Welcome to castle for cup of hot coffee
By Lyudmila Minakova
Some time ago, over a hundred castles existed on Belarusian territory; sadly, their number has fallen drastically over recent centuries and many are in a ruinous state. To preserve these architectural monuments and attract tourists, the state has developed its Castles of Belarus programme, running from 2012-2018, which envisages the reconstruction of 38 historical-cultural sites.
“It took about a year to prepare the programme. Initially, it was planned to include only 16 sites but, eventually, the figure has reached 38,” explains the Head of the Belarusian Culture Ministry’s Department for Historical-Cultural Heritage Protection and Restoration, Igor Chernyavsky. These include not only castles (as most are in ruins) but palaces, citadels and, even, one ancient settlement in the village of Milograd (Rechitsa District); the famous Milograd archaeological culture probably originated here.
“All these sites are arousing huge public interest. However, we’re yet to worthily represent them. The programme aims to bring sites into order, distinguishing their particular features and making them open to tourists,” adds Mr. Chernyavsky. Works are to follow special plans which aim to preserve the original historical appearance of each site. Seven are undergoing conservation, with partial restoration: the castles of Novogrudok, Krevo, Golshany, Bykhov, Geraneny (Ivye District), Smolyany (Orsha District) and Telman (Bragin District). Full restoration is impossible, as their original historical appearance is unknown. Meanwhile, artefacts will go on show at Bykhov Castle in a permanent exhibition.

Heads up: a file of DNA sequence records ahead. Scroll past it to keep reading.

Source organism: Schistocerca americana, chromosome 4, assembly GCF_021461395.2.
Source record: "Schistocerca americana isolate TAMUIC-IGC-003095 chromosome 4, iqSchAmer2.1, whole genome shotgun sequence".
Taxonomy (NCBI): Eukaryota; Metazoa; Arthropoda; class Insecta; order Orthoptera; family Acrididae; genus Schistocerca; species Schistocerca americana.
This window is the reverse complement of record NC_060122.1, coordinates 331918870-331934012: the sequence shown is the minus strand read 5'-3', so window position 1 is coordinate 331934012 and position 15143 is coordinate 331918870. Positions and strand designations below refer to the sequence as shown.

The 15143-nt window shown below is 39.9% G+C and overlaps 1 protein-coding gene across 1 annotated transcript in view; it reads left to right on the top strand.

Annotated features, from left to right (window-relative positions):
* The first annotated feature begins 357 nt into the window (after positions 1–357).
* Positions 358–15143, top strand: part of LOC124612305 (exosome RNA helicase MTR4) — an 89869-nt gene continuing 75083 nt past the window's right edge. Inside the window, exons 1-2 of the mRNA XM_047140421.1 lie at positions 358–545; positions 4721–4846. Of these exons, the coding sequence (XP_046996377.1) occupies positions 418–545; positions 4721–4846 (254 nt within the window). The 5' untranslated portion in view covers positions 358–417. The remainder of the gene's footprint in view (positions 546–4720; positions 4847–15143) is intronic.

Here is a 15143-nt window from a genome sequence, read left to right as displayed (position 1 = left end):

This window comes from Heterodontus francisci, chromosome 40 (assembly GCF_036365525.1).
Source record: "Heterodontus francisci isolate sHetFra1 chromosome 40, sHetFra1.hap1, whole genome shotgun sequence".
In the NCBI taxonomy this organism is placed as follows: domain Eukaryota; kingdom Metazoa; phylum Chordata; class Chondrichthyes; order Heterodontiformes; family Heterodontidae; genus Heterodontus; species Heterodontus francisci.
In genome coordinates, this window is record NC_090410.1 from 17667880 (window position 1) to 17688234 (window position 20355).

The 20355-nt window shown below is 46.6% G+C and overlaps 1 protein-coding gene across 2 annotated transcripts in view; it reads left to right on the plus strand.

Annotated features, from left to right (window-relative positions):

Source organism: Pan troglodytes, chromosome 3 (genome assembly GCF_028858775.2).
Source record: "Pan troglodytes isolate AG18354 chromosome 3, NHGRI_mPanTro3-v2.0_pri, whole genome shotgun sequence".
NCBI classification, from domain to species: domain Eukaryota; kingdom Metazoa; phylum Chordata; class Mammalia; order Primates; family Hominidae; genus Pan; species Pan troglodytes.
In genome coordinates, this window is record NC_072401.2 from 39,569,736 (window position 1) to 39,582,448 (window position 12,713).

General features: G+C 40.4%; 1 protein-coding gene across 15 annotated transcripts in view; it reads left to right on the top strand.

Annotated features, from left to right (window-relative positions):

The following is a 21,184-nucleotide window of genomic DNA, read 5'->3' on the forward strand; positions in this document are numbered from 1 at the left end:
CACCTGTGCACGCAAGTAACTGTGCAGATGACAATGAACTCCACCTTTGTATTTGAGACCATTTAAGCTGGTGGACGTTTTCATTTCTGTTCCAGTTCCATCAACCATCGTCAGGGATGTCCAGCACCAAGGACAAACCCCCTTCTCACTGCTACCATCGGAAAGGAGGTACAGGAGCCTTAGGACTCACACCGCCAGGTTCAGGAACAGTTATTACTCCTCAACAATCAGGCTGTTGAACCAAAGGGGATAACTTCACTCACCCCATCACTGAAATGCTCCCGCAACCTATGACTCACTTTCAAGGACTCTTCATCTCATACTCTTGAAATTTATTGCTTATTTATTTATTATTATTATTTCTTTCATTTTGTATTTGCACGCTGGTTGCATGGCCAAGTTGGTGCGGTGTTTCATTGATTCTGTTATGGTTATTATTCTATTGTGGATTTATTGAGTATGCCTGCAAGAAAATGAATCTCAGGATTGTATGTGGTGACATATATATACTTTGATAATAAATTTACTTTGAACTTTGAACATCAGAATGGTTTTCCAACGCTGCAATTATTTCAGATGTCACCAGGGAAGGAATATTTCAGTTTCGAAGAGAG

“The adoption of this programme is good news for early 2012,” admits the Director of the Bykhov District Museum of Local History, Sergey Zhizhiyan. “Bykhov Castle has been needing attention for a long time. Reasonable conservation, with partial restoration, will help preserve it for future generations.”
Works are to cover 19 archaeological sites where castles were previously located — including in the village of Zhaber (Drogichin District), Krivlyany (Zhabinka District) and Zaslavl and Braslav. Museums are planned for another five archaeological sites: in Turov, Milograd, Glusk, Ryzhkovichi (Shklov District) and in the city of Minsk. “The most major works are planned for Minsk’s citadel,” Mr. Chernyavsky tells us. “Its complex will be reconstructed in line with archaeological documentation, allowing us to see the history of our capital and to sample bygone dishes and beverages.”
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In line with the programme, seven castles are to be reconstructed, for further use as museums, hotels and cafes. These include a palace complex in Ryzhany, Grodno’s Old Castle, Kamenets Vezha (Tower), Lida and Lyubcha castles, Mir’s castle complex and Nesvizh’s palace and park estate.